the other hand, ZhengMa is more complete and consistent in its encoding. It is also shipped by default
with almost every version of MS-Windows operating system. This article is an effort to fill in the lack of
introduction material to this wonderful, but less known input method. 
Fig. 3. Add ZhengMa as a Chinese input method
(google: Microsoft chinese IME, if you need help)
And the ZhengMa input language bar can be evoked, which looks like Fig. 4 on an English
version of Windows XP.
3
Fig. 4. Language bar for ZhengMa input method
Now you can open a text editor (e.g. Notepad) and start typing Chinese. As a quick start,
let’s begin with the first 7 characters of that ancient Chinese verse: 浔阳江头夜送客 by
typing:
vxds yk vbi tgd snr wug wdrj   
(Press space-bar in between the letters to confirm the Chinese character selection, if neces-
sary. Extra space-bar may accidentally bring up multi-character phrases.)
Isn’t that fun, the computer seems to be able to respond to these mysterious letters. It’s only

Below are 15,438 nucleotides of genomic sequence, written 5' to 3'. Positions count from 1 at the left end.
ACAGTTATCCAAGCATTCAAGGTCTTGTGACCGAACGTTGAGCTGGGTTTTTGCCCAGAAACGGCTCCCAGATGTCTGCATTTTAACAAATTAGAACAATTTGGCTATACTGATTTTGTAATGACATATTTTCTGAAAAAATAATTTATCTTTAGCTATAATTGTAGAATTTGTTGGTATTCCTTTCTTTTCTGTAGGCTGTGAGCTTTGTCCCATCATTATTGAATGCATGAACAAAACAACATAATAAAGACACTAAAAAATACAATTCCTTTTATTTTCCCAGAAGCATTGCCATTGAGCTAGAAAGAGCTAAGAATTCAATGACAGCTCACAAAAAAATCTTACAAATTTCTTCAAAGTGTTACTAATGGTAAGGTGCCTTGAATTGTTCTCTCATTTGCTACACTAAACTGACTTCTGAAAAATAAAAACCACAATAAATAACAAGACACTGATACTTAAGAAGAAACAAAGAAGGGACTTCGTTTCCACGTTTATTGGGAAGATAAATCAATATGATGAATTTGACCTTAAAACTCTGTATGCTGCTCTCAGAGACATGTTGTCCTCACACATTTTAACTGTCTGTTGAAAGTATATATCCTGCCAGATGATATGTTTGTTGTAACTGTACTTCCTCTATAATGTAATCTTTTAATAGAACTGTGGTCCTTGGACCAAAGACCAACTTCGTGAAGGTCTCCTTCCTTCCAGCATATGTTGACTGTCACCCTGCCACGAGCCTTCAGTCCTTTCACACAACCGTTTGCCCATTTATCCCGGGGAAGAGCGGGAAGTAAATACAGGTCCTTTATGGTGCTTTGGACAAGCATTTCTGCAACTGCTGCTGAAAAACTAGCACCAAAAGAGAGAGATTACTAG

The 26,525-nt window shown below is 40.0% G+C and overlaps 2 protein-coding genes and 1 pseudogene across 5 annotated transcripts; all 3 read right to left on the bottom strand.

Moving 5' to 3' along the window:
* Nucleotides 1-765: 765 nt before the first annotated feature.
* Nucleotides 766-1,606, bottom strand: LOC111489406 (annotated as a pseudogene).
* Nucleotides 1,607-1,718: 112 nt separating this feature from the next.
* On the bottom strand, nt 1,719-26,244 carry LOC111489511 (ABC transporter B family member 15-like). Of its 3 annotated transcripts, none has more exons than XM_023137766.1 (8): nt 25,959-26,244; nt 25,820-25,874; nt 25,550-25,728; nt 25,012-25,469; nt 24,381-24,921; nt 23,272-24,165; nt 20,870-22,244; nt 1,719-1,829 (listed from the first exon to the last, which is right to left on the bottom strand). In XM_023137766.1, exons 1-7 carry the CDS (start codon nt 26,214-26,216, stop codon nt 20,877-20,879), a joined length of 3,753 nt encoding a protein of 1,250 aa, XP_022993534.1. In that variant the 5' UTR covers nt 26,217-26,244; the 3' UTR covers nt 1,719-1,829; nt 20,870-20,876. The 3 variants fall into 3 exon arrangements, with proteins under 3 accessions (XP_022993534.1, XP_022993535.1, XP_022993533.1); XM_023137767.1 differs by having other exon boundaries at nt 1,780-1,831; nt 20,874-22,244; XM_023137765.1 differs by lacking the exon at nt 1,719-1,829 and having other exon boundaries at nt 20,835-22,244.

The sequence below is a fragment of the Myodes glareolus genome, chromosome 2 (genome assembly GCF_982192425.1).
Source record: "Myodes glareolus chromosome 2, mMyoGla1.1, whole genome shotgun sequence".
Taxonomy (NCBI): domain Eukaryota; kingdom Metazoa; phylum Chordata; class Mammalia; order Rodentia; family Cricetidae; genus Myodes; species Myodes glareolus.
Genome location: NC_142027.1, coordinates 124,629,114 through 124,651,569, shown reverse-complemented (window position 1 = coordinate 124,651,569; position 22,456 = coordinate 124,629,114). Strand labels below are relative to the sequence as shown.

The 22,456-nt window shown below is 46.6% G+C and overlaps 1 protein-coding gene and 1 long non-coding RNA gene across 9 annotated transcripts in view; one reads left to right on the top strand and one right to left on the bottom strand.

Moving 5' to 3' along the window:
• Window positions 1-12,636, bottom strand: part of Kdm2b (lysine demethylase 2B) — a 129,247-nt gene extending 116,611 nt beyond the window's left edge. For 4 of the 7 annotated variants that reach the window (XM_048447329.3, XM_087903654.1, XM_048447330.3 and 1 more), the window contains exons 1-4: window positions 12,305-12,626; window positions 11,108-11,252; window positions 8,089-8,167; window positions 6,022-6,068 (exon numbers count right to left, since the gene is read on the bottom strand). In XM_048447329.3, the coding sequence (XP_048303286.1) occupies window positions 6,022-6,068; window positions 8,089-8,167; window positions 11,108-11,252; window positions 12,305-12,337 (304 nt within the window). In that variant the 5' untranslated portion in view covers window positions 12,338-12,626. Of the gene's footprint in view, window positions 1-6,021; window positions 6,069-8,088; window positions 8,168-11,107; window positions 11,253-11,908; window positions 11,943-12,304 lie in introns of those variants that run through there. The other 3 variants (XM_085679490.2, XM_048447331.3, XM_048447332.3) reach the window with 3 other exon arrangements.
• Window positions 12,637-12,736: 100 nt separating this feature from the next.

the beginning of fun, wait till you know how to compose the codes yourself.
4
 
!"#$%&'(#)*+,*
ZhengMa is shipped by deIault with almost every version oI MS-Windows operating system.
You should have added Chinese language support in Windows International Settings already.
Here is a test page to see iI your operating system can display Chinese characters
properly http://en.wikipedia.org/wiki/Chineselanguage
(google: microsoIt windows read Chinese. iI you need help)
ZhengMa can be added as one oI the Chinese input methods (Fig. 3.). in addition to. Ior example.
MicrosoIt Pinyin.
Fig. 3. Add ZhengMa as a Chinese input method
(google: microsoIt chinese ime. iI you need help)
And the ZhengMa input language bar can be evoked. which looks like Fig. 4 on a English
version oI Windows XP
Fig. 4. Language bar Ior ZhengMa input method
Now you can open a text editor (e.g. Notepad) and start typing Chinese. As a quick start. let's